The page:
Fleece reconsidered
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Rick M
(rmjapan) - F

Locale: Tokyo, Japan
Re: Fleece and windshirt on 04/08/2013 20:05:59 MDT Print View

Before the fleece luv fest gets out of hand, I think it key to emphasize the article's final statement,

"Anytime I keep my core insulation layer mainly stashed in my pack is when I will pack something different. Essentially, I use fleece for car camping, winter use and for shoulder seasons in cold and rainy areas."

Only in severe cold/wind should one consider puffy insulation for active use. Any puffy, be it a synth or down, is primarily a PASSIVE insulator (new Encapsil down and Polartec Alpha garments might disrupt this paradigm). At a rest stop I find the superior warmth-to-weight/bulk of a 3-season Nano Puff vest/jacket (or a high loft down in mid-Winter) clipped to my pack more practical until I start moving again.

Edited by rmjapan on 04/08/2013 20:11:36 MDT.

Dale Wambaugh
(dwambaugh) - MLife

Locale: Pacific Northwest
Re: Re: Fleece and windshirt on 04/08/2013 20:51:28 MDT Print View

Ian said: "I'm probably making a distinction in my mind between windshirts and windbreakers which doesn't need to be there. So far I've been using my hardshell for double duty and haven't purchased a windshirt yet. I was considering a softshell but now I'm more inclined to buy a windshirt. I keep hearing that they breathe much better so it's time for me to find out. "

A windshirt is just a lightweight windbreaker. The concept is the same: prevent heat loss from wind and get some protection from light precip. Breathability is key. Get a Houdini and don't look back :)

Softshell jackets are heavy and cold. A 100w fleece and a windshirt are warmer than the Patagonia Super Guide jacket that I **had**. I tried a Millet too. Like I said, they are like a polyester Levi jacket to me.

What I can't logically reconcile is that I really like soft shell pants. Maybe there are differences in the fabrics, but they work for me on cold rainy days.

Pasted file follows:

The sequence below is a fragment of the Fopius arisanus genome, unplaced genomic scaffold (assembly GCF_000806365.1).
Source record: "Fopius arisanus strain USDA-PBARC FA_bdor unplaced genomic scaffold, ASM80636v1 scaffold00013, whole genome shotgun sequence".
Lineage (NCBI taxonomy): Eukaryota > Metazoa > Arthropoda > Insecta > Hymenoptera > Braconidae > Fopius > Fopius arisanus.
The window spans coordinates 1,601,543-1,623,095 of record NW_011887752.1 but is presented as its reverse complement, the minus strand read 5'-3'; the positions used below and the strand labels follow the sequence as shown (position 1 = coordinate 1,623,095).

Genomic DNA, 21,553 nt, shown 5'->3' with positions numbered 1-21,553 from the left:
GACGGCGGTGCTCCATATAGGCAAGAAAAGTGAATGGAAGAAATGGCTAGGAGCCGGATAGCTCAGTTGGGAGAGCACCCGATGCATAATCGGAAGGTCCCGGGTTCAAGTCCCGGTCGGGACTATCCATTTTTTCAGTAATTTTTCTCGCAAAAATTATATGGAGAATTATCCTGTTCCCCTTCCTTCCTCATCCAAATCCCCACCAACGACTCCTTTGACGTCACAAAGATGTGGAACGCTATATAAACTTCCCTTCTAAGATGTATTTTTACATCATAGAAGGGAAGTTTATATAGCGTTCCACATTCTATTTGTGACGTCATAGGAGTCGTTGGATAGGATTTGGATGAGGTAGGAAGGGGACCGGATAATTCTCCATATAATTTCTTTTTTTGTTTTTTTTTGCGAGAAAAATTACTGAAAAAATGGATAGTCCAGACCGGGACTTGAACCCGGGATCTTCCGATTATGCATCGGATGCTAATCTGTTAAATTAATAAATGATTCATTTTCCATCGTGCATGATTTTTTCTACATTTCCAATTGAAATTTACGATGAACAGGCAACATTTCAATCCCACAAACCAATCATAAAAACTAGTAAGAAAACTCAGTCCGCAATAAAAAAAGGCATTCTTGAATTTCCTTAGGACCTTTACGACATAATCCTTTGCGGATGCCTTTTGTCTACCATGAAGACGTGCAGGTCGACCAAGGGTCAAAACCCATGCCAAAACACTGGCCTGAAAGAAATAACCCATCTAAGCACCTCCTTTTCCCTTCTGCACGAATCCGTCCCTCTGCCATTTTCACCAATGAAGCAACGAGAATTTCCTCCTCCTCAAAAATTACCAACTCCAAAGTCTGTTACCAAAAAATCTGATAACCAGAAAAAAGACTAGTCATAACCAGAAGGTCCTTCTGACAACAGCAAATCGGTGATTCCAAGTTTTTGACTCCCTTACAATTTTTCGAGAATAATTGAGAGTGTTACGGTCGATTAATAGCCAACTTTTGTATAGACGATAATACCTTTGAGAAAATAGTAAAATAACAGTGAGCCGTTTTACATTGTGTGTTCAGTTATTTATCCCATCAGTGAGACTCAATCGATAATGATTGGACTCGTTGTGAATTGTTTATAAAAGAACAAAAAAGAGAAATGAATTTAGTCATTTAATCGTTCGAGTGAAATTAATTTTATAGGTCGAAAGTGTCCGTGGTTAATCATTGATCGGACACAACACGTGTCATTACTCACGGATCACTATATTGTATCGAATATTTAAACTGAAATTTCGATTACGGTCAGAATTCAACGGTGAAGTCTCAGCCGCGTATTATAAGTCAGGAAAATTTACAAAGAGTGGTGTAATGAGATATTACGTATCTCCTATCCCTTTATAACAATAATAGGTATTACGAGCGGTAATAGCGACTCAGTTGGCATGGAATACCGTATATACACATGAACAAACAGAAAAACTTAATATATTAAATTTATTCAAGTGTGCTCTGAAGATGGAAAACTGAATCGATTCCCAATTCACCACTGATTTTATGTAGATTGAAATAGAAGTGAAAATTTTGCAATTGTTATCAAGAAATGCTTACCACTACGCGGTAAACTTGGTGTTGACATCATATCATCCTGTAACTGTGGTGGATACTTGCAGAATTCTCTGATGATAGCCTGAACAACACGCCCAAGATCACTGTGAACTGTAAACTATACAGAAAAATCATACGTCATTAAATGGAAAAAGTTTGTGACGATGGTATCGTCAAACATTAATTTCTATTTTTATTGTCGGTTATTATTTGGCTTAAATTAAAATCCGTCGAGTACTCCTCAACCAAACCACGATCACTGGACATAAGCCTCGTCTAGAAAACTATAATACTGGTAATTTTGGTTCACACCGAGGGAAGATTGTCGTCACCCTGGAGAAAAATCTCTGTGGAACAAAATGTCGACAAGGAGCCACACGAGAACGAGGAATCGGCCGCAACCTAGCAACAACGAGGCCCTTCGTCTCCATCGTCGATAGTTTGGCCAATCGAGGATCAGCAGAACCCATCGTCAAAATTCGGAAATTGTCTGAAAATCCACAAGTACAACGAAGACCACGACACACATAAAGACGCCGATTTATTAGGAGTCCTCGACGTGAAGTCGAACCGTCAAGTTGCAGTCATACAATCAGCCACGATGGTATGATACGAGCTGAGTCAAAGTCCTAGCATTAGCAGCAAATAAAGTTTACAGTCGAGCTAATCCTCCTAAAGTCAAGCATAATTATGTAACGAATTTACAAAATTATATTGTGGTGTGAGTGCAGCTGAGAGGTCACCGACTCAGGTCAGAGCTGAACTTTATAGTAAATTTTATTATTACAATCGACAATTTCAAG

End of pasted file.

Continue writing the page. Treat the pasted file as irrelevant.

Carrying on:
dave e
(hipass) - F

Locale: Los Angeles
xxx on 04/08/2013 21:34:59 MDT Print View

I use my R1 for summer and winter.I use it with a windshirt for snowshoeing and its perfect.I just bought a big puffer for cold weather, when on breaks or cool summer evenings.I get cold pretty easy and my downsweater didnt work for me in the sierra.Just sold my softshell cause i realized it was a lot of bulk but couldnt figure a specific use-sort of a redundant piece.Have to figure out the use of my R2.

Miles Barger
(milesbarger) - F - M

Locale: West Virginia
Fleece luv on 04/08/2013 22:06:41 MDT Print View

Spending summers in Denali (think days of 40s-50s, constant rain and wind, and helpin' spoonfuls of soak-you-to-the-bone bushwhacking) and winters in Western Oregon (think the same minus the schwhacking) taught me to love fleece. In those conditions, you're going to be and stay wet. If you generate enough body heat to stay warm when soaked and have the stamina to never stop moving in order to continue generating that heat, more power to you. I found that I didn't. I also found that synthetic insulation worked well when damp but sucked when soaked. So, I started packing ye olde fleece. Low and behold, it actually kept me warm when wet. And wringing it out and throwing it back on removed a significant amount of water, at least for awhile.

So, yeah, if you recreate in conditions that allow you to stay warm and dry enough that you don't need insulation while moving, pack the puffy. But for wet, cool/cold conditions, fleece is awesome. The minor increase in weight and packed volume is so very worth being able to actually enjoy trips in continuously wet weather.

Ed Biermann
(longstride) - F
Re: Fleece luv on 04/08/2013 22:10:11 MDT Print View

If you don't need it in your bag/quilt at night it does make a great pillow. Another positive for the lack of compressibility.

Mary D
(hikinggranny) - MLife

Locale: Gateway to Columbia River Gorge
Fleece reconsidered on 04/08/2013 23:52:55 MDT Print View

I have a lightweight fleece vest that I wear in cold weather under my windshirt or my rain jacket, depending on whether or not it's precipitating at the time.

IMHO, the folks above who say fleece is best for insulation while moving while the puffy is best for insulation when sitting still, are correct!

Rick M
(rmjapan) - F